the sense that participants may bid asset prices far from levels that
are consistent with their long-term values.

History teaches that such swings are not sustainable, and that the
more excessive they become, the sharper and more costly are the
eventual reversals – and the graver the consequences for the financial
system and the economy. The lesson of this crisis is that excessive
swings need to be dampened with a set of prudential measures.

One possible measure is to announce “guidance ranges” for asset
prices, with targeted variations of margin and capital requirements,
not to eliminate, but to help damp down movements outside these ranges.
The key feature of these measures is that they are applied differently
depending on whether an asset is over- or undervalued relative to the
guidance range. Their aim is to discourage trading that pushes prices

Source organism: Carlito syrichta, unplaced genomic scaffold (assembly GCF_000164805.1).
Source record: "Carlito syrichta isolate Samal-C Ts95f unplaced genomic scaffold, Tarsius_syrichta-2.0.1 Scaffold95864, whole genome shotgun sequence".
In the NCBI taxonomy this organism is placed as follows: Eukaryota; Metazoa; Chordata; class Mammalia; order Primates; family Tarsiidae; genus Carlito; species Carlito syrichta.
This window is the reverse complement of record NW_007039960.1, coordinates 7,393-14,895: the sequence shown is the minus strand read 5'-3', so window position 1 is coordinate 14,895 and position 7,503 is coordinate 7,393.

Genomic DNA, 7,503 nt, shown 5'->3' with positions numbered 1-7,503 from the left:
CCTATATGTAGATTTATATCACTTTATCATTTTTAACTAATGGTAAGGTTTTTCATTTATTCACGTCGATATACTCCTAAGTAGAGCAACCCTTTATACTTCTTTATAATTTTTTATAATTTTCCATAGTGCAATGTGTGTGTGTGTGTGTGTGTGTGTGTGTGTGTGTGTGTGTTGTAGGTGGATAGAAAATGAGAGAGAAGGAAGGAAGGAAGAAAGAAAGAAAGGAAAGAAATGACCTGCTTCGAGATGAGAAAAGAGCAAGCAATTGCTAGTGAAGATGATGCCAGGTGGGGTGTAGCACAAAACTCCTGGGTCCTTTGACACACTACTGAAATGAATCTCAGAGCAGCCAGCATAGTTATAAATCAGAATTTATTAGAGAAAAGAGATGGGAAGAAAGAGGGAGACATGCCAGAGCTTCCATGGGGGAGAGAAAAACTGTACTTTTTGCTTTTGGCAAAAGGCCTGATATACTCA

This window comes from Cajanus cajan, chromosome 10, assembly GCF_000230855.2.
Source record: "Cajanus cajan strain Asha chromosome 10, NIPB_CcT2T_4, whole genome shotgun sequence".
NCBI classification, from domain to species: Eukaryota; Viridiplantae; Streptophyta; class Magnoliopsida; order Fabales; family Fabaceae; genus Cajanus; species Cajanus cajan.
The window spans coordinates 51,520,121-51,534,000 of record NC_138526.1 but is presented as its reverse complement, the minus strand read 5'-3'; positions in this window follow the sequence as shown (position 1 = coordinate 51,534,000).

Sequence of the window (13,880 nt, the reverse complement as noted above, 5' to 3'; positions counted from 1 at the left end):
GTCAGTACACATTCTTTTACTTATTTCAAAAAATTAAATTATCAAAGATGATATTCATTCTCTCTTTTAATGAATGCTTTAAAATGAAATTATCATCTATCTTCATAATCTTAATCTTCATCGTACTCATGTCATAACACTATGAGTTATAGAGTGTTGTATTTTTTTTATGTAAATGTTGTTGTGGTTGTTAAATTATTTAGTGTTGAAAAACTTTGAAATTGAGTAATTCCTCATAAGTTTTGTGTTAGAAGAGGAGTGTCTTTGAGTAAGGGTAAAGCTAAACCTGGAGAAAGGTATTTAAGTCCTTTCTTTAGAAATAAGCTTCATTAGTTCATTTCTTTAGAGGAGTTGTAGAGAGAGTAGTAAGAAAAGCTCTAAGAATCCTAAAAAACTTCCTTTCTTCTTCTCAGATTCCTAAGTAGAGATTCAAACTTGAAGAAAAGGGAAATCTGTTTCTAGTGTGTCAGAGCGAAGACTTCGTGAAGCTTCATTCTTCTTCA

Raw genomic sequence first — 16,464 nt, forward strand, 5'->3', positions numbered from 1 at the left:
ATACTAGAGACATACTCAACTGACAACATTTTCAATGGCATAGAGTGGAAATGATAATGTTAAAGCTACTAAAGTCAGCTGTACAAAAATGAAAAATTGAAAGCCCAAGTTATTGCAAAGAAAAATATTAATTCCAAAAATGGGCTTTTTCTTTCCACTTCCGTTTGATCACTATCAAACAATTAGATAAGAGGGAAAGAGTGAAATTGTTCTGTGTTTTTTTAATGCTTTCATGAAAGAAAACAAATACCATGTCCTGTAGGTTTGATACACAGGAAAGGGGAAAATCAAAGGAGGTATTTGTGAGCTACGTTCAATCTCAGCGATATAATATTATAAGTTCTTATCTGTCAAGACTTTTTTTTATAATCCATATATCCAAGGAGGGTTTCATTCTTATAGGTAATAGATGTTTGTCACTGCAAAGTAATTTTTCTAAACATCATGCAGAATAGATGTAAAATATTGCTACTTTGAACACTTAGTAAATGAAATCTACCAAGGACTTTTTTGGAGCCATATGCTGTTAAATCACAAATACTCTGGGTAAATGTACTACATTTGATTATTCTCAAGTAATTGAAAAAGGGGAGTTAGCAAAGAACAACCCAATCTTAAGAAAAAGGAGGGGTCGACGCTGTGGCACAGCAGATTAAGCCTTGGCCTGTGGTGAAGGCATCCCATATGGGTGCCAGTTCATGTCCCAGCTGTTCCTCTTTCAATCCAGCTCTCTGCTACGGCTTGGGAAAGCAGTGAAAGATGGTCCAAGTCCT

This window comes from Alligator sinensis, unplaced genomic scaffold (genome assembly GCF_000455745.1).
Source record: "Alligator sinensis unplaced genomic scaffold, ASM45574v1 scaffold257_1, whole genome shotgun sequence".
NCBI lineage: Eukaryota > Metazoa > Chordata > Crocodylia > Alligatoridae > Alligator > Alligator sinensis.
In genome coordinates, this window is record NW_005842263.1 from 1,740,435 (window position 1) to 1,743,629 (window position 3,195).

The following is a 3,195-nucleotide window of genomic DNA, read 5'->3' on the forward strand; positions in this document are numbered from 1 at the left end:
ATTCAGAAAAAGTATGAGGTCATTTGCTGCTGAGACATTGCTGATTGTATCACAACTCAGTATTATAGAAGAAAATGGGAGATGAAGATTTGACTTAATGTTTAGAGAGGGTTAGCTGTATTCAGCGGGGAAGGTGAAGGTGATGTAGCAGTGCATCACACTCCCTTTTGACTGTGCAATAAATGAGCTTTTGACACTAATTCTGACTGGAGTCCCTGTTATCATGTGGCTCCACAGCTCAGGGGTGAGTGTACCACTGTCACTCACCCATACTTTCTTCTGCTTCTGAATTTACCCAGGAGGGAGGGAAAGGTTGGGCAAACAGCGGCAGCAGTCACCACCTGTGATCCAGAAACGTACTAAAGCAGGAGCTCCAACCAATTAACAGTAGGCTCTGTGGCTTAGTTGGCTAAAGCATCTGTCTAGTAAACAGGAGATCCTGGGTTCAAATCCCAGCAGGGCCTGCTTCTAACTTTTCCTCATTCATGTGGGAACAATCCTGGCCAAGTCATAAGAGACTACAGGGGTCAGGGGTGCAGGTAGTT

further away from the range and to encourage trading that helps to
bring them back.

Improving the ability of financial markets to self-correct to
sustainable values is the entire point of prudential regulation. By
contrast, wholesale restrictions on short-selling (and other such
measures that pay no regard to whether an asset is over- or
undervalued) – an option that some have suggested – could actually lead
to greater instability. Rules that are beneficial in some circumstances
may become counterproductive in others. So the idea that what the world
needs now is more fixed rules will not do.

Unfortunately, contemporary economic theory, with its presumption of
perfect price discovery in asset markets, has discouraged economists
and policymakers from paying any attention to the role of asset-price
swings in managing systemic risk. Today’s global crisis shows that we
can no longer afford to ignore this vital factor.

Roman Frydman,
Professor of Economics at New York University, and Michael D. Goldberg,
Professor of Economics at the University of New Hampshire, are the
authors of
Imperfect Knowledge Economics: Exchange Rates and Risk.